Pumpkins (and winter squash), although they ultimately become sizable, tough-looking plants, are somewhat delicate in their early days. They are not frost-hardy, so should not be set in the garden until after the danger of the last spring frost has passed — mid- to late May for most of our area. They are long-season crops, requiring all the warm and hot, frost-free days they can get to mature a good crop in Maine. They’re susceptible to a couple of difficult insect pests. And they don’t really like to be transplanted, but benefit from a head start indoors.

My pumpkin pies start with seed of “Long Pie” pumpkins from Fedco (fedcoseeds.com; out of stock at the moment, but other pie pumpkins are available). In early to mid-May, I sow a few seeds each in 4-inch pots filled with a quality, organic seed starting mix. If all three seeds germinate, I cut two at the base of the stem with scissors, leaving one plant per pot. The pumpkins grow in these pots indoors, in a sunny south window, for about three weeks, then they’re transplanted to the garden into a soil that has been well amended with compost and well prepared (aerated by loosening it with a garden fork).

Transplanting is a delicate process, because pumpkin roots do not like to be disturbed. I turn the pot upside down and gently tap the bottom of the pot until the young plant and its soil and rootball come out, then set the roots in a prepared hole dug in the garden, being as careful as possible to keep the root mass and soil mix intact. Then I pull soil into the planting hole to fill it, and water the transplant in with dilute fish emulsion.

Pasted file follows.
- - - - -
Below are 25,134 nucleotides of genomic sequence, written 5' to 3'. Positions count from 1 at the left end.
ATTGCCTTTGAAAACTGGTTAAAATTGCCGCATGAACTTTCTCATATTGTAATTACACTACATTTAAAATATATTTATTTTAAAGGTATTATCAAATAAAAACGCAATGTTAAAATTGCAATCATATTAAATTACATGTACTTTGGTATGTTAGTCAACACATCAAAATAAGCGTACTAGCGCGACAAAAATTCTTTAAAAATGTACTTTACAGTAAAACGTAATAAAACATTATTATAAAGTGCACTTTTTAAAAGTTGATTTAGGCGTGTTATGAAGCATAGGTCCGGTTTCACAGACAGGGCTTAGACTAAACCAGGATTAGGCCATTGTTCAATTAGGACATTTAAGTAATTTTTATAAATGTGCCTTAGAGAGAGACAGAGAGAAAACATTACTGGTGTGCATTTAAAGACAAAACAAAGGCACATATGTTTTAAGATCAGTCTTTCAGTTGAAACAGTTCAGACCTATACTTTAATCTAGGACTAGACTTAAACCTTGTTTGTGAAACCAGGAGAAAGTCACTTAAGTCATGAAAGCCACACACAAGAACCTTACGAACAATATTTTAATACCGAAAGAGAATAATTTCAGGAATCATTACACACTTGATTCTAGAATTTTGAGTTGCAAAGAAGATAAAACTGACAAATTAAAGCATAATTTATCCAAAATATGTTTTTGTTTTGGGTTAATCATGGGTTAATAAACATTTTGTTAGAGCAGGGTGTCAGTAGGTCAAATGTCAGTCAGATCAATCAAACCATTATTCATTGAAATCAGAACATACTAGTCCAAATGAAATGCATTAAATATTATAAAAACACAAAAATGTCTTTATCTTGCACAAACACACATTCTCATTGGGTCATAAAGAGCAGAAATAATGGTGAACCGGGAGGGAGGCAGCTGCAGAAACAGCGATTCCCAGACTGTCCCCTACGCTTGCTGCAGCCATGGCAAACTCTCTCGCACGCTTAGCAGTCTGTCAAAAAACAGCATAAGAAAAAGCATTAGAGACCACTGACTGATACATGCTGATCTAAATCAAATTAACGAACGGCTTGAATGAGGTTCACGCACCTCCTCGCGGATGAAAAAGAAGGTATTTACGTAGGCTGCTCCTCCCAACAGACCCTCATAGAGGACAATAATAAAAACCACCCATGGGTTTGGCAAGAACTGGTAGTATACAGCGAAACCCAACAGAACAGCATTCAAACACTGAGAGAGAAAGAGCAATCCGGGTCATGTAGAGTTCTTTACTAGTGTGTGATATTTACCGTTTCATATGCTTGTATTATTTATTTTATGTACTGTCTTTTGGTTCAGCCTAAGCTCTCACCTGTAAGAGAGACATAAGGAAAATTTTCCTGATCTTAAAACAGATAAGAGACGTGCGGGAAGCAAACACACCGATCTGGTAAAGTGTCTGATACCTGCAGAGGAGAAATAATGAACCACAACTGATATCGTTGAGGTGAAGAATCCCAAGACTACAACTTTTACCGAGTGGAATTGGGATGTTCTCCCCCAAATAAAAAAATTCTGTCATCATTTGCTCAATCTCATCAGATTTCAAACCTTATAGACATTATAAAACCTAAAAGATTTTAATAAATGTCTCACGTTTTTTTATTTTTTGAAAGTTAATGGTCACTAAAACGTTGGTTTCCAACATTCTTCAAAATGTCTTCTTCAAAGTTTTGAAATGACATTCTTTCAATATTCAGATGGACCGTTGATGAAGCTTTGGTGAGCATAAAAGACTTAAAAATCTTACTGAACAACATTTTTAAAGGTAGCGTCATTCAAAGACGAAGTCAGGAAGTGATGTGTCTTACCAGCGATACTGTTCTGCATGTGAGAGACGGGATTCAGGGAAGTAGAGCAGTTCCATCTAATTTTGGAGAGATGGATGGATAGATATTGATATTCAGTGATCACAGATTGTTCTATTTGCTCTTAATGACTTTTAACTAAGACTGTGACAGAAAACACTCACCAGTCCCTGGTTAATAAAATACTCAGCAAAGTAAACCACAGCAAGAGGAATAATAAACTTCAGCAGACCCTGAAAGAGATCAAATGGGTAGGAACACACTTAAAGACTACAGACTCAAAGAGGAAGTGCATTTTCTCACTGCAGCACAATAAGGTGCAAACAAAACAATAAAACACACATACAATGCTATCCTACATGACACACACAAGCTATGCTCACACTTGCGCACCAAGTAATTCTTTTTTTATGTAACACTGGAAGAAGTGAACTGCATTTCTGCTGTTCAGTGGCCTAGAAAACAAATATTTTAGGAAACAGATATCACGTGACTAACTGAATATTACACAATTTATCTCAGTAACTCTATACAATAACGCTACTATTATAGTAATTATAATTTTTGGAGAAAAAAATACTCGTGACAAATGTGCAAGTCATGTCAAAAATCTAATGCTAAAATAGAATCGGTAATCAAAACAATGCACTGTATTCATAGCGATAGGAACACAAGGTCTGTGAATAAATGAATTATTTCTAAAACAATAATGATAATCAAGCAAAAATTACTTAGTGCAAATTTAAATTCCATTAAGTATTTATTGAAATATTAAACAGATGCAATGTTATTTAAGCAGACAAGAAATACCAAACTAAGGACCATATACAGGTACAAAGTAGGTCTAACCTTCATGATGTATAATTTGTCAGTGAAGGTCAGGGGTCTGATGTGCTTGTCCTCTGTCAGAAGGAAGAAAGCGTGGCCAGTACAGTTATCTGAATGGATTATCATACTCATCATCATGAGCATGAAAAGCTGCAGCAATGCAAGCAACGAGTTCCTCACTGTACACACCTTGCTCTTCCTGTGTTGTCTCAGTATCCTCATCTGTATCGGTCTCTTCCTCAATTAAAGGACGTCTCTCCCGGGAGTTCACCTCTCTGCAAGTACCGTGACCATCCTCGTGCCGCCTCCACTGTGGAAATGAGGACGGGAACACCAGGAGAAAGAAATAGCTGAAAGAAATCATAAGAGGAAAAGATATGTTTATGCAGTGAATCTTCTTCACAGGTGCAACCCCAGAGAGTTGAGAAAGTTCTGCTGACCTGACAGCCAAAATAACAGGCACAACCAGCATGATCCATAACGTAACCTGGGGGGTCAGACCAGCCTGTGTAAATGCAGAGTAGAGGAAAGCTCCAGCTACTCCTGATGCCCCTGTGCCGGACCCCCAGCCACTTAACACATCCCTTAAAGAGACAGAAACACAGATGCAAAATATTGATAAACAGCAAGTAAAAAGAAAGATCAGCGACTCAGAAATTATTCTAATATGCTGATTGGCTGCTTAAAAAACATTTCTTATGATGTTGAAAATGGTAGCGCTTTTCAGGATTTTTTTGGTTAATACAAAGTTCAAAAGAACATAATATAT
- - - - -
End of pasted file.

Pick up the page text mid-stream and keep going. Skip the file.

The next step is critical: protecting the transplants with row covers. I drape Agribon row covers over low (about 1-foot-high) tunnels made from concrete reinforcing wire, but you could also make hoops from electrical conduit, fiberglass rods, or 6- to 9-gauge wire. This row cover not only adds a little warmth and frost protection to the planting area, but protects the plants from the dreaded cucumber beetle as well. Cucumber beetles can decimate young transplants.

Once the pumpkins begin to flower, the row covers come off to allow bees access to the flowers for pollination. The first few flowers on a pumpkin vine will usually be male flowers and will fall off shortly, but the remaining flowers, female flowers with tiny pumpkins visible nearly from the start, will stay on the plants if they get pollinated.

Once they’re off to a good start, pumpkins are pretty self-sufficient for the rest of the summer. Keep the soil moist, keep the weeds down with mulch (pumpkins thrive on black plastic mulch), and, if squash bugs appear, go out in the morning to hand-pick them. Put a few boards around the pumpkin patch; the bugs will congregate under the boards at night, and in the morning you can turn the boards over and collect them.

When pumpkins are ripe — when the rind can’t be punctured easily with a thumbnail — harvest them with about an inch of stem remaining, keep them in a warm spot for about 10 days to heal any wounds and further toughen the rind, then store them in a 50- to 55-degree spot until you’re ready to use them.

I like to take the pumpkins out of storage one or two at a time, set them, whole, in a large pot of water, and boil them on the wood stove until a knife easily pierces the flesh. Then I remove them from the water, let them cool, cut them in half, scrape out the seeds, and then scrape out the flesh, using about 2 cups of it for a pie and freezing the rest. I put the 2 cups of flesh in a blender with the rest of the pumpkin pie ingredients (usually using a recipe in the “Joy of Cooking”), blend until the mixture is smooth and uniform, and pour that into a prepared crust.

Here’s the easiest one-crust recipe in the world: Mix 1 cup of flour with 1/4 teaspoon salt. Add just a tad over 1/4 cup of oil (I like Henry’s sunflower oil, produced by Henry Perkins in Albion) and a tad over 1/8 cup of water to the flour and salt, and mix them until they’re slightly sticky. Then roll out the dough.